Deduction is a category of argument that falls within the study of logic. Put simply, deduction is a form of argument in which a conclusion necessarily follows from the premises. The following are examples of deductive arguments:
Premise 1: All dogs have four legs
Premise 2: Fido is a dog.
Conclusion: Fido has four legs
Premise 1: All golfers swing a golf club
Premise 2: Tiger Woods is a golfer.
Conclusion: Tiger Woods swings a golf club
In both examples, the conclusions are certain based on the premises. However, keep in mind two concepts when dealing with deduction—validity and truth. If an argument is structured in such a way that the conclusion is certain based on the premises, we say this argument is valid. It is valid whether the premises correspond to reality or not. However, in order for a conclusion to be true, both premises must correspond to reality. For instance, Example 2 above is both valid and true. It is valid because the conclusion necessarily follows from the premises. If all golfers swing a golf club and Tiger Woods is a golfer, then it must follow with certainty that Tiger Woods swings a golf club. The conclusion is also true since both Premise 1 and Premise 2 correspond to reality.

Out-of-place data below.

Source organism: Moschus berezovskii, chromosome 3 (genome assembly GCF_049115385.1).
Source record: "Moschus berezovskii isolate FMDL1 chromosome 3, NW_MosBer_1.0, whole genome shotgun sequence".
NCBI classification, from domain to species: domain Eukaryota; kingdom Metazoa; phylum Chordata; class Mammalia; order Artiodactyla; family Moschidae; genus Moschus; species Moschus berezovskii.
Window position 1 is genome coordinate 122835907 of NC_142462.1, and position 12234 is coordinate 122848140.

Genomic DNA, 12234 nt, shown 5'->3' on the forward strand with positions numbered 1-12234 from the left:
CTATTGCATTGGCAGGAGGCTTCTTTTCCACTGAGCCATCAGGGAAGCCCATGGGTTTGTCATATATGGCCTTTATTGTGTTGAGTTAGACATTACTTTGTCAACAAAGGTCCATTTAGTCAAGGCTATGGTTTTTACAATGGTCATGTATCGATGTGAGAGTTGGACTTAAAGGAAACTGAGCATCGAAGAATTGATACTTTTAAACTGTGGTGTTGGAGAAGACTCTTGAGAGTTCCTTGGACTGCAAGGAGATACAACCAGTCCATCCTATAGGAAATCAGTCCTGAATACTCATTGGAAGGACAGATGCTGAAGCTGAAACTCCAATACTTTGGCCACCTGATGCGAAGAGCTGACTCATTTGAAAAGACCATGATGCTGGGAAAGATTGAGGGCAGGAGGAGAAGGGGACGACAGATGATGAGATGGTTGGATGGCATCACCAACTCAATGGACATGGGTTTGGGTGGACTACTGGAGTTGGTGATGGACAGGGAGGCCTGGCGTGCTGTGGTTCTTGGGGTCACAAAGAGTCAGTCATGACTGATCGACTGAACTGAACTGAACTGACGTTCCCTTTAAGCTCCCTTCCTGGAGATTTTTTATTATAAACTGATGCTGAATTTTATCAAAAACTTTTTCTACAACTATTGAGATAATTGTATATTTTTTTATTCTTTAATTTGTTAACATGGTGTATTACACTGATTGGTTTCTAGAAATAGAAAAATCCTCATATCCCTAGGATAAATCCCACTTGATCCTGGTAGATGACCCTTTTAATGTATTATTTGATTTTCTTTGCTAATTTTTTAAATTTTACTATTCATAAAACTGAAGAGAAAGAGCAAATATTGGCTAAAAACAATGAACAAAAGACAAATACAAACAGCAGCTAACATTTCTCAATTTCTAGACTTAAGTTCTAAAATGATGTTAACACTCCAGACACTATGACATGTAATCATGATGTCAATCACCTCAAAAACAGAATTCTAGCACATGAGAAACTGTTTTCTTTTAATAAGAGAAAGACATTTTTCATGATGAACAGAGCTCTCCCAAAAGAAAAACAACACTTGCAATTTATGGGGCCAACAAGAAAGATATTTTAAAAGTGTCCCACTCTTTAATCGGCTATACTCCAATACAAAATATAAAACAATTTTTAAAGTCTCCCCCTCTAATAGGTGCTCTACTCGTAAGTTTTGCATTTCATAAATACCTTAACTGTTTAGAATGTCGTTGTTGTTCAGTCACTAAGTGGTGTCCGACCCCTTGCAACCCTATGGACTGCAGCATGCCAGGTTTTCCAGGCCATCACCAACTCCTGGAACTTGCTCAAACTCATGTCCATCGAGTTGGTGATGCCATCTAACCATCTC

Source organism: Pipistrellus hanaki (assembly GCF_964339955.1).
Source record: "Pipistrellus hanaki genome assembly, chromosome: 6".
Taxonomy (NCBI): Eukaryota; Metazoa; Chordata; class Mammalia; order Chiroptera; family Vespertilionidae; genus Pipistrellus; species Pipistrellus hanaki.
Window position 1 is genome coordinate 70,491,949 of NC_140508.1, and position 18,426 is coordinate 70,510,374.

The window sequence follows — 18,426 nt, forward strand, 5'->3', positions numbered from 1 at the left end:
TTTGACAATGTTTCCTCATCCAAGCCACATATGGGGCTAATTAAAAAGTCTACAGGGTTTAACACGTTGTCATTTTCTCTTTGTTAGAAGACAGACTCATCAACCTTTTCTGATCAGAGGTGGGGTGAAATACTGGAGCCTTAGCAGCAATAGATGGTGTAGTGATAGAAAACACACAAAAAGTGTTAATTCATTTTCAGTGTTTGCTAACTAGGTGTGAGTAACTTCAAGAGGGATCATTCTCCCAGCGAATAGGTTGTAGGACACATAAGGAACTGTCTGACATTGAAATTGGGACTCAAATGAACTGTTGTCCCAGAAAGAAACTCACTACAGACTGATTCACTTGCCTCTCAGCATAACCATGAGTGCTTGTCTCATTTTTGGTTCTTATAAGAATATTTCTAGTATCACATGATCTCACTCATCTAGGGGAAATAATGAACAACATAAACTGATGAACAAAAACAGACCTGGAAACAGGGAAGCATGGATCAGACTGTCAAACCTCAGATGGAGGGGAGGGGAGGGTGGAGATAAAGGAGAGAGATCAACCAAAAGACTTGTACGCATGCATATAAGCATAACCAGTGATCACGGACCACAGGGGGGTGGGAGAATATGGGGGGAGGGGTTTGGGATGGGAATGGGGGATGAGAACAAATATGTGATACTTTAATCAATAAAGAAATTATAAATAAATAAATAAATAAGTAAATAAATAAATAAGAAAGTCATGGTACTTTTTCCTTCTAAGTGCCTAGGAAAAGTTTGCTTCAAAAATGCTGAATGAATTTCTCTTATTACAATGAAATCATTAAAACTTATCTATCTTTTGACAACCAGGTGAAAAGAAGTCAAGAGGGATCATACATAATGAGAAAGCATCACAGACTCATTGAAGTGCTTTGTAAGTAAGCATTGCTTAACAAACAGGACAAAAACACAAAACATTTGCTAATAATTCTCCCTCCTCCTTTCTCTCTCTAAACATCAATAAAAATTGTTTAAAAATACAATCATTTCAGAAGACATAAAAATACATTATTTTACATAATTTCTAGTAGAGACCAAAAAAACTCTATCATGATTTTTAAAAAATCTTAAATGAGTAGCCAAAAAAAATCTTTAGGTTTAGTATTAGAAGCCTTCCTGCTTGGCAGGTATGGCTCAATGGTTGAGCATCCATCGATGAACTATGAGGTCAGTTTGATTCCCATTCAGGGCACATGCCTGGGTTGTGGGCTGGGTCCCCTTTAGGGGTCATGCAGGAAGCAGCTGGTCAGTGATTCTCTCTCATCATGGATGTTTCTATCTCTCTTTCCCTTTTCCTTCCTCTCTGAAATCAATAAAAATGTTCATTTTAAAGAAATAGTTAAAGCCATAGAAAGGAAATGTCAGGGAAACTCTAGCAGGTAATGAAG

The following is a deductive argument that is valid but not true:
Premise 1: Every person in the United States Army shoots a gun.
Premise 2: Sharon is in the United States army.
Conclusion: Sharon shoots a gun.
In this example, the conclusion necessarily follows from the premises; thus, it is a valid argument. However, this conclusion is not true since Premise 1 is not true. It is not true that every person in the U.S. army shoots a gun. Some people in the army are chaplains, photographers, and doctors and do not shoot guns. Thus, although this argument is valid it is untrue because Premise 1 does not correspond to reality.
Deductive arguments are often looked to with favorability because they offer certainty. One criticism of deductive arguments, though, is that they do not produce any new knowledge; they appear to codify what we already know.